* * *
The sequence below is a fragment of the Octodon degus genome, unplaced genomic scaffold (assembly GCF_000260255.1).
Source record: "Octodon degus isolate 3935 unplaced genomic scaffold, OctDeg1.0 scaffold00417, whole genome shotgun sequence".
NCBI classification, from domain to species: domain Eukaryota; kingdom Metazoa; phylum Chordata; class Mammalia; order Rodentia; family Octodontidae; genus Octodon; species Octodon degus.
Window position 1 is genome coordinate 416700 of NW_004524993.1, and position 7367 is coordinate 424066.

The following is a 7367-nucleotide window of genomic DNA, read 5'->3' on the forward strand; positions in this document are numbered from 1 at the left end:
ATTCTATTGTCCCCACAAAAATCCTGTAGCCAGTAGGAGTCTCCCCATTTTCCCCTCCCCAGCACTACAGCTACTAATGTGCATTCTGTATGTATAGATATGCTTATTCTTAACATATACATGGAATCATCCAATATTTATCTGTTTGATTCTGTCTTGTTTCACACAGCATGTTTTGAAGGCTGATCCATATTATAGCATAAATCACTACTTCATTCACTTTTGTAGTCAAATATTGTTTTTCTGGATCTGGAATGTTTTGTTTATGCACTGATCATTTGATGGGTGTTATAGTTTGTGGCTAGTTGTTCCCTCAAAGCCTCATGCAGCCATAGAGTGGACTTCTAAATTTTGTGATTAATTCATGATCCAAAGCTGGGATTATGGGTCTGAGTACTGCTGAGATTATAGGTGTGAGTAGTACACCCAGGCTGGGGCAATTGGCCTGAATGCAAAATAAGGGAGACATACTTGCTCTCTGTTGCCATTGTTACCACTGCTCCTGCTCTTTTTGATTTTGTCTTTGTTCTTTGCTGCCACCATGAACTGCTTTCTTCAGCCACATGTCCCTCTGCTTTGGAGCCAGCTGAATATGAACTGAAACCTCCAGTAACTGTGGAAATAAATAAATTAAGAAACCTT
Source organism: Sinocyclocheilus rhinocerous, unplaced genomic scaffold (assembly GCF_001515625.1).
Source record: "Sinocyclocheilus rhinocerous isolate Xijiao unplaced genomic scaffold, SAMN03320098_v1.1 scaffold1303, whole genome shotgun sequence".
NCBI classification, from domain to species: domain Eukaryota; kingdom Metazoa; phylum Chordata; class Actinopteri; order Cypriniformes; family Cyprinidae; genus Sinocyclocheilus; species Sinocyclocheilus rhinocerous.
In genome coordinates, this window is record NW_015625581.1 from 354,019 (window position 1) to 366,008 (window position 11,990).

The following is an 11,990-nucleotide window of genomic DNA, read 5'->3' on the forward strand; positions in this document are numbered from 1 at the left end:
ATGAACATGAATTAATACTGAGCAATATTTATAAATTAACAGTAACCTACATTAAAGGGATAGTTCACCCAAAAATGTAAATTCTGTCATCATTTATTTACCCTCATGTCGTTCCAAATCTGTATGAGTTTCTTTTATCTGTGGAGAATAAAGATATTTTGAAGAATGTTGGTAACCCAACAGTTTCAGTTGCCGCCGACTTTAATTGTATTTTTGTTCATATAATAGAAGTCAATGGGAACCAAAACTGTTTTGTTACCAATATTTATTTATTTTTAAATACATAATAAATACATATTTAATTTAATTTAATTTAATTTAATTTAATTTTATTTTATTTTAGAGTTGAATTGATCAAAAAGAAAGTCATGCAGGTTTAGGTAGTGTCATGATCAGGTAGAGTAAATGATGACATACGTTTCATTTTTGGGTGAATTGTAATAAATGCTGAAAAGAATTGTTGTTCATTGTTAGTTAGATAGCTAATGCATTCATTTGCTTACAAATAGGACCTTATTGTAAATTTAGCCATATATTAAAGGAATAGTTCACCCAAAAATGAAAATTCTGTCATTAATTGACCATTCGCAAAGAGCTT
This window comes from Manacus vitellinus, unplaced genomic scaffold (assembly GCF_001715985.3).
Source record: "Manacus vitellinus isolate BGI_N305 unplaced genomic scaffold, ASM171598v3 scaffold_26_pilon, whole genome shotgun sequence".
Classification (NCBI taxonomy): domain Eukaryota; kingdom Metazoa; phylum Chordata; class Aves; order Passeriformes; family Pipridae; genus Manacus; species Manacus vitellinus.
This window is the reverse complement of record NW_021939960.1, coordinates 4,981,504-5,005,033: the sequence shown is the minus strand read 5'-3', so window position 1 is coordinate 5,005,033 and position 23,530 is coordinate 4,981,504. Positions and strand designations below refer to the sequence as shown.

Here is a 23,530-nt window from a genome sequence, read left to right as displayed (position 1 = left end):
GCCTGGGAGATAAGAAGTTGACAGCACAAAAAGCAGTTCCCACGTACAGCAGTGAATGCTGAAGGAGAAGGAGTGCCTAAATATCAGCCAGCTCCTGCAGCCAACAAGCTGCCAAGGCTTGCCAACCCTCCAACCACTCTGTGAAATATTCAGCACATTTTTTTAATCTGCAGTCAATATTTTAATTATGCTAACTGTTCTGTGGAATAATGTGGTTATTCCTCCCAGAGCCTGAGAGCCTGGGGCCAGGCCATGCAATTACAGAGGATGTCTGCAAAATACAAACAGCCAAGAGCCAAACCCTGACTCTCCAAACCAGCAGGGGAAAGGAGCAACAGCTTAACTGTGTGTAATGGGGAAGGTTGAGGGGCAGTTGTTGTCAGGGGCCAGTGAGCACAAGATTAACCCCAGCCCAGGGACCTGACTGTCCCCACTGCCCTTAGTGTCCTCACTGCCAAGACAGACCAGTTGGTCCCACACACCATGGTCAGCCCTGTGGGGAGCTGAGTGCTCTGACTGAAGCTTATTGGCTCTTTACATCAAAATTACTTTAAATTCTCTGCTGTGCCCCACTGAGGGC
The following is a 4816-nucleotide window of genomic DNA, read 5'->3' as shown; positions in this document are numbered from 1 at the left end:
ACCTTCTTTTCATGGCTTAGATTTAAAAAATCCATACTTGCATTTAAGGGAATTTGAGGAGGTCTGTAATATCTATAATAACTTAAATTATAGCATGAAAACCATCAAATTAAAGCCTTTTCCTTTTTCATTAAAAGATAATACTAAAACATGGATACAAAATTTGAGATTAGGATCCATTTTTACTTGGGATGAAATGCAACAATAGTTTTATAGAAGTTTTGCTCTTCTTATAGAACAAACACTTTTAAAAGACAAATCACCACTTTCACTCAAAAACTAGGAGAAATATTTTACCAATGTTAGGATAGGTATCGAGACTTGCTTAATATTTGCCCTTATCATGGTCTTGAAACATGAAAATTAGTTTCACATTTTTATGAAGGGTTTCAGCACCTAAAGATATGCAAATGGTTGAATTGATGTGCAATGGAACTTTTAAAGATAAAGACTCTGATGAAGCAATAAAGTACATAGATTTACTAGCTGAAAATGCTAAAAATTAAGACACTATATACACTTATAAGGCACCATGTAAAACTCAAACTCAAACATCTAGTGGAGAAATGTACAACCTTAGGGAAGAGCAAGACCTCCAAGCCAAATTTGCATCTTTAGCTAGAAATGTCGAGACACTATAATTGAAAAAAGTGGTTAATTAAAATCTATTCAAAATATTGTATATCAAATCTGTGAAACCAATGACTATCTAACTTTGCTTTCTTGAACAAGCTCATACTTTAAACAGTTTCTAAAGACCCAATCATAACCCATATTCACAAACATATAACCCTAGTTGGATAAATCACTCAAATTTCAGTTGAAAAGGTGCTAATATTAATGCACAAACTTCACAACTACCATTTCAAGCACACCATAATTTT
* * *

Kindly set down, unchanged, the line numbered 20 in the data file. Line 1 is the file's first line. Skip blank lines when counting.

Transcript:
ACCTTCTTTTCATGGCTTAGATTTAAAAAATCCATACTTGCATTTAAGGGAATTTGAGGAGGTCTGTAATATCTATAATAACTTAAATTATAGCATGAAAACCATCAAATTAAAGCCTTTTCCTTTTTCATTAAAAGATAATACTAAAACATGGATACAAAATTTGAGATTAGGATCCATTTTTACTTGGGATGAAATGCAACAATAGTTTTATAGAAGTTTTGCTCTTCTTATAGAACAAACACTTTTAAAAGACAAATCACCACTTTCACTCAAAAACTAGGAGAAATATTTTACCAATGTTAGGATAGGTATCGAGACTTGCTTAATATTTGCCCTTATCATGGTCTTGAAACATGAAAATTAGTTTCACATTTTTATGAAGGGTTTCAGCACCTAAAGATATGCAAATGGTTGAATTGATGTGCAATGGAACTTTTAAAGATAAAGACTCTGATGAAGCAATAAAGTACATAGATTTACTAGCTGAAAATGCTAAAAATTAAGACACTATATACACTTATAAGGCACCATGTAAAACTCAAACTCAAACATCTAGTGGAGAAATGTACAACCTTAGGGAAGAGCAAGACCTCCAAGCCAAATTTGCATCTTTAGCTAGAAATGTCGAGACACTATAATTGAAAAAAGTGGTTAATTAAAATCTATTCAAAATATTGTATATCAAATCTGTGAAACCAATGACTATCTAACTTTGCTTTCTTGAACAAGCTCATACTTTAAACAGTTTCTAAAGACCCAATCATAACCCATATTCACAAACATATAACCCTAGTTGGATAAATCACTCAAATTTCAGTTGAAAAGGTGCTAATATTAATGCACAAACTTCACAACTACCATTTCAAGCACACCATAATTTT